Do I sometimes care, when I just picked up Every. Single. Toy, only to turn around from using the bathroom to find that each object has already been dragged back out? A little. But then I look at my smiling kids playing together and acknowledge that I did get to dash to the bathroom alone because the girls were entranced with putting miniature dolls onto a pink, plastic school bus.
Let me elaborate.
I’ve heard so many new moms say that they don’t eat well, or even often, throughout the day because — and it is — difficult to do so with small children.
But — big but here — eating healthy, unprocessed foods as often as possible makes my body feel better, which, in turn, makes my moods more stable and, basically, just helps me deal with the frustration that often is mothering.
Sure, I sometimes — okay, usually — eat faster than I’d like to. Yes, sometimes eating healthy means planning ahead (like how I love to keep a dozen boiled eggs ready to go in the refrigerator). But it’s worth it. Especially if we are breastfeeding, our own nutrition counts — and our self-care sets a healthy example for our children.
Stop wearing dangly earrings.
At least for the first year. More likely two. If you want to keep your ear lobes attached. ‘Nuff said.
Keep random toys and books stashed in the bathroom.
For your soon-to-be frequent bathroom companions. Trust me on this one. Moving on.
Keep the toilet paper out of reach.
I remember the first time I had company over, after I finally admitted that toilet paper holders were for masochists.
At first, I felt embarrassed that the cute little metal contraption connected to the adjoining wall was empty, and that all of our t.p. sat perched in a nice stack, high enough to make it slightly uncomfortable to actually grab when needed. But then I let go of that embarrassment because the rest of my life, when company is not visiting, no longer involves cleaning up chewed up or unrolled toilet tissue.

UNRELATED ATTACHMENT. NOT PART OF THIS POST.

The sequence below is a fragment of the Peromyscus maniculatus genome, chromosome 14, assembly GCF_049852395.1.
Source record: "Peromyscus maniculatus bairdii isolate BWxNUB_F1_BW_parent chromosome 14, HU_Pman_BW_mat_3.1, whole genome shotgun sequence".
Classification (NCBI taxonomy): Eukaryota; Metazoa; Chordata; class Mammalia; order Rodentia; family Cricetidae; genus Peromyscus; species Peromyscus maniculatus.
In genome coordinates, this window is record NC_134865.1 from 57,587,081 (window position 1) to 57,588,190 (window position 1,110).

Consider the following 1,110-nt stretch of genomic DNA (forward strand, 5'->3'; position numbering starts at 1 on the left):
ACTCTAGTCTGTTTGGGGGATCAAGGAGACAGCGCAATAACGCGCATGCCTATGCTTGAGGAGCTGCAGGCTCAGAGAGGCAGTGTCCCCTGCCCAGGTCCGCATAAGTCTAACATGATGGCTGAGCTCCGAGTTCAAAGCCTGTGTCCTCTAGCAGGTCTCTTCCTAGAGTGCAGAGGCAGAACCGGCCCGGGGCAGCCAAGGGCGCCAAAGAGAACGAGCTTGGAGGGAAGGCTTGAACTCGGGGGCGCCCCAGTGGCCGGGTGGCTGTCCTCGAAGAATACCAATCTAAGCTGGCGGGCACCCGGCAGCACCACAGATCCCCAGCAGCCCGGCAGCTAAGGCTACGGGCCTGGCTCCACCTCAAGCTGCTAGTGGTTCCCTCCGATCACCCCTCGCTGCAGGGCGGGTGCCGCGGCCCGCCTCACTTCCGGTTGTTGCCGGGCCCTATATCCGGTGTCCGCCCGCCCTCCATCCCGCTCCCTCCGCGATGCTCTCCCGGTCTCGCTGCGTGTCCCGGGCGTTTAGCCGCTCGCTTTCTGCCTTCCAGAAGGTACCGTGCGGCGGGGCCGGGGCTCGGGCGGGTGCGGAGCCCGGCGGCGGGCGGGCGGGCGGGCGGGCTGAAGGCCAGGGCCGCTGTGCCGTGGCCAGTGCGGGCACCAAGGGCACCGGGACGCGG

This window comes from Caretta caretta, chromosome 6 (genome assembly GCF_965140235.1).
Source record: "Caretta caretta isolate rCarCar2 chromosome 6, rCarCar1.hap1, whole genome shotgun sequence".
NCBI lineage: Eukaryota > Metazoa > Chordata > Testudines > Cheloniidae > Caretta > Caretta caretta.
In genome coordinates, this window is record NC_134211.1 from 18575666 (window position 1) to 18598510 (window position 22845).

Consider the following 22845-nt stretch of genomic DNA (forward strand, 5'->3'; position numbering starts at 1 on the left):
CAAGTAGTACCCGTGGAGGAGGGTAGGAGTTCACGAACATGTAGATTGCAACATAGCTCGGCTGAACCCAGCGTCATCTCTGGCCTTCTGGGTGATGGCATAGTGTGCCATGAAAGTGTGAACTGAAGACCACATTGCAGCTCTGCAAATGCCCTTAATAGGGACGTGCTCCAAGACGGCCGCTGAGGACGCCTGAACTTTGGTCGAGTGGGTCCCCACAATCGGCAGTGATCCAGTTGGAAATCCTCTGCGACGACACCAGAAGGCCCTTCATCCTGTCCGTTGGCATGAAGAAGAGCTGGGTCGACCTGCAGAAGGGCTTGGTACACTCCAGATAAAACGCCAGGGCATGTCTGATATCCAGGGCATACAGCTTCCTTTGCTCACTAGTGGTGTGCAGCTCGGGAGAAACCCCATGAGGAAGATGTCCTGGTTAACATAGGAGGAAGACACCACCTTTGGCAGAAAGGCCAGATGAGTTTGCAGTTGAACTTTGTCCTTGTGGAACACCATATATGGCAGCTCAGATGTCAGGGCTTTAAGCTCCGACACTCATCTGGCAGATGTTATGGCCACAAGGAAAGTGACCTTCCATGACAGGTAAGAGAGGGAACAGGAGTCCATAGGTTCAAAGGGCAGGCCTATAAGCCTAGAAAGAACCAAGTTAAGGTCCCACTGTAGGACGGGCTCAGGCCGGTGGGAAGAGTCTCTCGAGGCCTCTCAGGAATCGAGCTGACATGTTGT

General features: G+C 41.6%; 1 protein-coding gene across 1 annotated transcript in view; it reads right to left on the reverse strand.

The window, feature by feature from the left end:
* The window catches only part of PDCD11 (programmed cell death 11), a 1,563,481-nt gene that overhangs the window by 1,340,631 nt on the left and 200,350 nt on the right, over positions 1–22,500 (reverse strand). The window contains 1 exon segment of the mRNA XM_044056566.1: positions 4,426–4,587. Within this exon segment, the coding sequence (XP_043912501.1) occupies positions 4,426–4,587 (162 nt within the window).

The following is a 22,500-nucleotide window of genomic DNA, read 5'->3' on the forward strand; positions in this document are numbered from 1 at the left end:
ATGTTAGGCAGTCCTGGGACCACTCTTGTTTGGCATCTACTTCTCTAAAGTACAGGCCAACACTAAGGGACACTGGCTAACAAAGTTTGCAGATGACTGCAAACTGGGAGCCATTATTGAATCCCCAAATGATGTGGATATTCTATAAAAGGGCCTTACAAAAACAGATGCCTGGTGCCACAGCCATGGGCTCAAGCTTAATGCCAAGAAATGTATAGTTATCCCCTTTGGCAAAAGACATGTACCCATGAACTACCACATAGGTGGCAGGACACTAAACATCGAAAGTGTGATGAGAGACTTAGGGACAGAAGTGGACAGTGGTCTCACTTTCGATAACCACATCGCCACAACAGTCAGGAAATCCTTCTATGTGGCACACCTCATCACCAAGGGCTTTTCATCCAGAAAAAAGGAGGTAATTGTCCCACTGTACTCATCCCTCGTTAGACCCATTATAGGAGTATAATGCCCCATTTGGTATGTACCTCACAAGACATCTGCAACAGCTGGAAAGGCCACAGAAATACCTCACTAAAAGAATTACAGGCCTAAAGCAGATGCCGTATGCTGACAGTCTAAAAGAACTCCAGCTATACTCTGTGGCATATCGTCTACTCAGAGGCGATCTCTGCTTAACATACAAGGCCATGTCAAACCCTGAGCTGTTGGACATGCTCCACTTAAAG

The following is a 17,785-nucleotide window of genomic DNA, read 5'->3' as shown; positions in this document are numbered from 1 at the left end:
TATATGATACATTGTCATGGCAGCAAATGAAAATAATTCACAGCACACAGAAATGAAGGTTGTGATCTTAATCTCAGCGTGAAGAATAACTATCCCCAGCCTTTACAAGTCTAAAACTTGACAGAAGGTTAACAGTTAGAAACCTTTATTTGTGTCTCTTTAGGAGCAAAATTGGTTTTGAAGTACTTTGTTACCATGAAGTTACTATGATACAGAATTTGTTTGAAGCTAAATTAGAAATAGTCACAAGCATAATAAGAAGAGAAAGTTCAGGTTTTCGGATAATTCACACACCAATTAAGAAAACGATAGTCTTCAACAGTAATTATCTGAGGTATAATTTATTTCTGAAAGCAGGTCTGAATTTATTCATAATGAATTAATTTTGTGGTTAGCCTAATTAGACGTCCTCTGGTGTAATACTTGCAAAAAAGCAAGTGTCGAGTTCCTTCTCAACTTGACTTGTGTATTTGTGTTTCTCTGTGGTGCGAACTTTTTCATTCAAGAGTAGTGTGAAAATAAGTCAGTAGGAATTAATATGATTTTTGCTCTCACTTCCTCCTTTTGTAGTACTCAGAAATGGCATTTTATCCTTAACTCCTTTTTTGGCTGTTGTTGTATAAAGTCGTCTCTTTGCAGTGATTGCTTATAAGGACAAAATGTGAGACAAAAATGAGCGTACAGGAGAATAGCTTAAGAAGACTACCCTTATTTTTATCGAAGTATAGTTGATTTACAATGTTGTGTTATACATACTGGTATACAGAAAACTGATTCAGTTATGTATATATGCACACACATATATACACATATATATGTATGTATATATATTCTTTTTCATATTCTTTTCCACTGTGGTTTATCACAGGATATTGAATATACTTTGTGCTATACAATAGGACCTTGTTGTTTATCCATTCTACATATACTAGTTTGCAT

Occasionally abide by “it’s five o’clock somewhere.”
Now, I’m the first mother out there to admit that I’ll do a short yoga practice if I feel like I need a drink.
For one, I don’t want to neeeed a drink — I want to enjoy one when I have it.
That said, every living mother out there will, from time to time, be best served by looking at the clock, seeing that it reads only four p.m., and still go ahead and pour that glass of wine.
Throw out “shoulds.”
The biggest piece of advice that I would love to go back in time and give to my new-mother self five years ago is this: let go of expectations.
By all means, have ideals and goals, but also recognize that our visions of who we will be as a parent are not real.
What is real is the bathroom partner who goes through the phase of pulling off the toilet paper from its holder — and then eating it.
What is real is turning on the T.V. in the middle of the day so that our oldest child doesn’t have to hear the baby scream her head off while falling asleep.
What is real, too, is the love — and that’s waaaaay better than we could have imagined.
Still, even love doesn’t always help out when we’re exhausted, and dealing with tantrums, and a spouse who is coming home late from work, after the baby had diarrhea all day (made up example).
What does help, though, is loving ourselves enough to stop expecting perfection and, alternately, embrace the reality that it doesn’t get more real than motherhood—thank goodness.